A strong society is hinged on healthy homes. Edward Gibbons, author of The Decline and Fall of the Roman Empire, lists the “undermining of the dignity and sanctity of the home” as being one of the five reasons that great civilizations wither and die. This is because the home is the basis for human society, and the Scripture cites women to have the domestic dominion of the home.
Perhaps this is why Paul was emphatic about the importance of women modeling and teaching values to the younger generation. God’s design for discipleship ensures that biblical values are sustained in cultures even if laws are passed with an attempt to circumvent biblical ways. To relationally transfer a virtue regardless of the law is to preserve a gospel that cannot be stopped.
The purpose for women’s discipleship is to address gender-specific virtues that are essential in maintaining godly relationships that develop God-fearing families. Older women play a very important role in Jesus’ mandate to “go and make disciples of all nations ... teaching them to obey everything [He has] commanded you” (Matt. 28:19-20, NIV).
Selecting a curriculum for women’s discipleship is as easy as reading Titus 2. This sound doctrine was clearly given in the midst of a godless, Cretan, out-of-control society that was insubordinate, deceptive and motivated by personal gain. Paul gives practical advice to men and women on how to maintain dignity and bring honor to the Word of God.
It is an older woman’s example of her obedience to God that trains and qualifies her to train others to live in peace and make their homes places of love. It is not a question or suggestion; it is God’s design that each generation must give encouragement and guidance to the next.
If loving our husbands, nurturing our children, working at home and submission came naturally and easily to all women, there would have been no need for women to be trained in these areas. Scripture is clear that these virtues must be taught and demonstrated.
Younger women need encouragement and training. Why? So that “the word of God will not be dishonored” (Titus 2:5, NASB). What does that mean? The “word of God” refers to the universal, timeless principles for wholesome living described in the Bible. When women do not place a high value on the areas described in this passage—“to love their husbands, to love their children, to be sensible, pure, workers at home, kind, being subject to their own husbands” (vv. 4-5)—families weaken and societies break apart.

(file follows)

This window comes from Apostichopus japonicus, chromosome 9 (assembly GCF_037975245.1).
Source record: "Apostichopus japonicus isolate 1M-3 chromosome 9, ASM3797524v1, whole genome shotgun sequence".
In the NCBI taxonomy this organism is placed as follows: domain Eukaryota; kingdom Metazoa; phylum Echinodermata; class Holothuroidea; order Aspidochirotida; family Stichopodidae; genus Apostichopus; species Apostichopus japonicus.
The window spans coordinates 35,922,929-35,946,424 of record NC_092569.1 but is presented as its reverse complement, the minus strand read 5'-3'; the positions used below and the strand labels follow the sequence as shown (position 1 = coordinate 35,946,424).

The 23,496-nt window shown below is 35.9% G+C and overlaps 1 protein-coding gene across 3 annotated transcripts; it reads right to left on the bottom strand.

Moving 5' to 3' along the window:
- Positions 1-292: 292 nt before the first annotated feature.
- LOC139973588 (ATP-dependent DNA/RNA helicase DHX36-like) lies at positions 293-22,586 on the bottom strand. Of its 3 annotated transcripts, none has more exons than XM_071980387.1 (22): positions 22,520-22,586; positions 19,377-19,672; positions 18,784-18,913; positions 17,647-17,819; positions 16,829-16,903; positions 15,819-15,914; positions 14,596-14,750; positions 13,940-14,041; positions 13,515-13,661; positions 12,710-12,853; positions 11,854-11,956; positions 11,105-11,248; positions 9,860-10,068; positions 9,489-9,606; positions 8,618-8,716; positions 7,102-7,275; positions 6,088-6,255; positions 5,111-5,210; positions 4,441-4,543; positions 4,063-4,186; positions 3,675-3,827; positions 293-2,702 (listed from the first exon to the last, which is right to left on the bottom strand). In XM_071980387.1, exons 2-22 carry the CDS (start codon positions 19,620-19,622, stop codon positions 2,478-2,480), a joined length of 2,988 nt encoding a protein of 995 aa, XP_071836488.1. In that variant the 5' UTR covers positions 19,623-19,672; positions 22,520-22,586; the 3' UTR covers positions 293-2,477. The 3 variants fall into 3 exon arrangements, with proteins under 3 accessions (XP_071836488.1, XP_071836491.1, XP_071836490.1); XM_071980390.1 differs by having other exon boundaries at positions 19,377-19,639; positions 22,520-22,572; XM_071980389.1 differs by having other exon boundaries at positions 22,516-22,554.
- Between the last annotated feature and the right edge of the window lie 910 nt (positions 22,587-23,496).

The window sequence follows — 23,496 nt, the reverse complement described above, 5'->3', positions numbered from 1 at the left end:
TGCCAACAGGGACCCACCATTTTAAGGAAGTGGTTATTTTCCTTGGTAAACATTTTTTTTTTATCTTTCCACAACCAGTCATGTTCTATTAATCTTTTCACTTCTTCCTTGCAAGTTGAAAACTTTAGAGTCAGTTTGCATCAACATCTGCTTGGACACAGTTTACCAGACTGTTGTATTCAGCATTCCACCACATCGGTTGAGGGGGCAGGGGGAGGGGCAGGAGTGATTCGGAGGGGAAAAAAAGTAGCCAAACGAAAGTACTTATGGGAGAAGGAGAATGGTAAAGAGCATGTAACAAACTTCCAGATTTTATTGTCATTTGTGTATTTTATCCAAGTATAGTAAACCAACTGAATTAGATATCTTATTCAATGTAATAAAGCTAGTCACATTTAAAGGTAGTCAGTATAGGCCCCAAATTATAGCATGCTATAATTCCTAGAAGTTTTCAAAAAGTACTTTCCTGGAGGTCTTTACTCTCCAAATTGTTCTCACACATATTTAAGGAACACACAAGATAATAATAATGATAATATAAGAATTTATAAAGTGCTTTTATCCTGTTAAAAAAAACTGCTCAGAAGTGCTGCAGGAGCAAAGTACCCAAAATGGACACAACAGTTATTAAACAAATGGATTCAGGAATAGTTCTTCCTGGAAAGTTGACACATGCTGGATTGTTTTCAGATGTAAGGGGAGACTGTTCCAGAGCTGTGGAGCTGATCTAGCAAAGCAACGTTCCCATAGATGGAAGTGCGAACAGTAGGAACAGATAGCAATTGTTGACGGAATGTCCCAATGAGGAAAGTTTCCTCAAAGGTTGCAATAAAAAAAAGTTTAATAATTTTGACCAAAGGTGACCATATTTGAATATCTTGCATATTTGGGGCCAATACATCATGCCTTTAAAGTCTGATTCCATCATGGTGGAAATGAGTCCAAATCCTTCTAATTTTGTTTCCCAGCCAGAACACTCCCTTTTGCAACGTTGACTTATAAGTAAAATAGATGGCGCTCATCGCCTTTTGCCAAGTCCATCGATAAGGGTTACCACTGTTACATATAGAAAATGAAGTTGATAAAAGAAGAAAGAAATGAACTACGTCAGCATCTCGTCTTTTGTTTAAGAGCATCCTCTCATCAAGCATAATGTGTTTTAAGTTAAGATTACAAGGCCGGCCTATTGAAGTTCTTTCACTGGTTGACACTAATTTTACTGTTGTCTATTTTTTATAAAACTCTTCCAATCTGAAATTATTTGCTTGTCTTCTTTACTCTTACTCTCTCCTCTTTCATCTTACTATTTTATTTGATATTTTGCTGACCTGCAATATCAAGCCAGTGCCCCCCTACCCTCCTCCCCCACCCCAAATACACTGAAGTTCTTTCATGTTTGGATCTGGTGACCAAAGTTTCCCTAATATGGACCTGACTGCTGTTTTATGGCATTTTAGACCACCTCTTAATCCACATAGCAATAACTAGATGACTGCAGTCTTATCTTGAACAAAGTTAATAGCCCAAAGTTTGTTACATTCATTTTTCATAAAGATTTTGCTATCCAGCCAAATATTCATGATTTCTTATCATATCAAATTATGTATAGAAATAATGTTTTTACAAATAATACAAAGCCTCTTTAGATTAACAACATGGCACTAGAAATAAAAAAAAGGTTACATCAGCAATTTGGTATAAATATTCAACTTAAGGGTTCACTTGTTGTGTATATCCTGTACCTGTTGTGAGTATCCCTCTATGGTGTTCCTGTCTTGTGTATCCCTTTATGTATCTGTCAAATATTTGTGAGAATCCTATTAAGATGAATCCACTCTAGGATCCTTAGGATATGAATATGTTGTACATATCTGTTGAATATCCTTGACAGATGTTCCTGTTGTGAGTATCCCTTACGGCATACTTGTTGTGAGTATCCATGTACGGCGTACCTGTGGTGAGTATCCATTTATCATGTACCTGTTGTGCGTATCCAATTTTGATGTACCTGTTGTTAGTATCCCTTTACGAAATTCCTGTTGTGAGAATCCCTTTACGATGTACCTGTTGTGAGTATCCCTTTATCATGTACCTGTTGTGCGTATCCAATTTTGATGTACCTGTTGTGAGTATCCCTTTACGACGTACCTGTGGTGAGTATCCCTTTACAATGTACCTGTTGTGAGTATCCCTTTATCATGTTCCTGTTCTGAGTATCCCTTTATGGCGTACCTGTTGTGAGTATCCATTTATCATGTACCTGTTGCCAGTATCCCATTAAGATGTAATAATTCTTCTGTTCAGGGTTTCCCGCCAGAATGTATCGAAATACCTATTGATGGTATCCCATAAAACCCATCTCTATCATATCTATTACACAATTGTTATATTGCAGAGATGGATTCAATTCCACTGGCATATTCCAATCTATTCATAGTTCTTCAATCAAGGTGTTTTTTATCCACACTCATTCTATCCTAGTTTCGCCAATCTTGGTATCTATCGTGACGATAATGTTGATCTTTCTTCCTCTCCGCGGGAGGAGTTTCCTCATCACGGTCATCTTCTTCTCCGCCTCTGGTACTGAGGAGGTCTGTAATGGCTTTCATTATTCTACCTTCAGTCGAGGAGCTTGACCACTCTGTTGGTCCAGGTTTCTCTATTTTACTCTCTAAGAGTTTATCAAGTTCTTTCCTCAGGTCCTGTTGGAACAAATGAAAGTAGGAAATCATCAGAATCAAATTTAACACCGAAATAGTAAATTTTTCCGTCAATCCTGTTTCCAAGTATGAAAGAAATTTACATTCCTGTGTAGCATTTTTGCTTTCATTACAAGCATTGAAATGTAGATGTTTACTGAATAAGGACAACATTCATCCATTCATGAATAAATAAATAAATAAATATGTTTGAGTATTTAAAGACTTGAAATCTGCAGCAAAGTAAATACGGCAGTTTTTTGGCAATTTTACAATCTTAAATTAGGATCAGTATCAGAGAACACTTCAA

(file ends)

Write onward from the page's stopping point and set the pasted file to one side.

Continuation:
John Adams once said, “From all that I have read of history and government of human life and manners, I have drawn this conclusion, that the manners of women were the most infallible barometer to ascertain the degree of morality and virtue of a nation. The Jews, Greeks, Romans, Swiss, and Dutch all lost their public spirit and republican form of government, when they lost the modesty and domestic virtues of their women.”
Creating new venues to sustain timeless virtues is the exciting role of each generation. Methodologies change, but the message must never change.
William Ross Wallace, son of a Presbyterian preacher who died when William was an infant, wrote the poem originally titled "What Rules The World?" This is one of the poem’s four stanzas:
Infancy's the tender fountain,
Power may with beauty flow,
Mother's first to guide the streamlets,
From them souls unresting grow—
Grow on for the good or evil,
Sunshine streamed or evil hurled;
For the hand that rocks the cradle
Is the hand that rules the world.
“The hand that rocks the cradle is the hand that rules the world” is the most quoted phrase in the world, according to Wikipedia. Mr. Wallace must have known in 1865 what Jesus and, later, Paul knew all along: Women are the preeminent force for change. How we are mentored will determine the impact of our influence—for good or for evil.
Devi Titus, wife of Larry Titus, is among America’s most recognized Christian conference speakers and authors. She is an award winning communicator with the Washington Press Women’s Association and speaks to multiple thousands annually, both nationally and globally.
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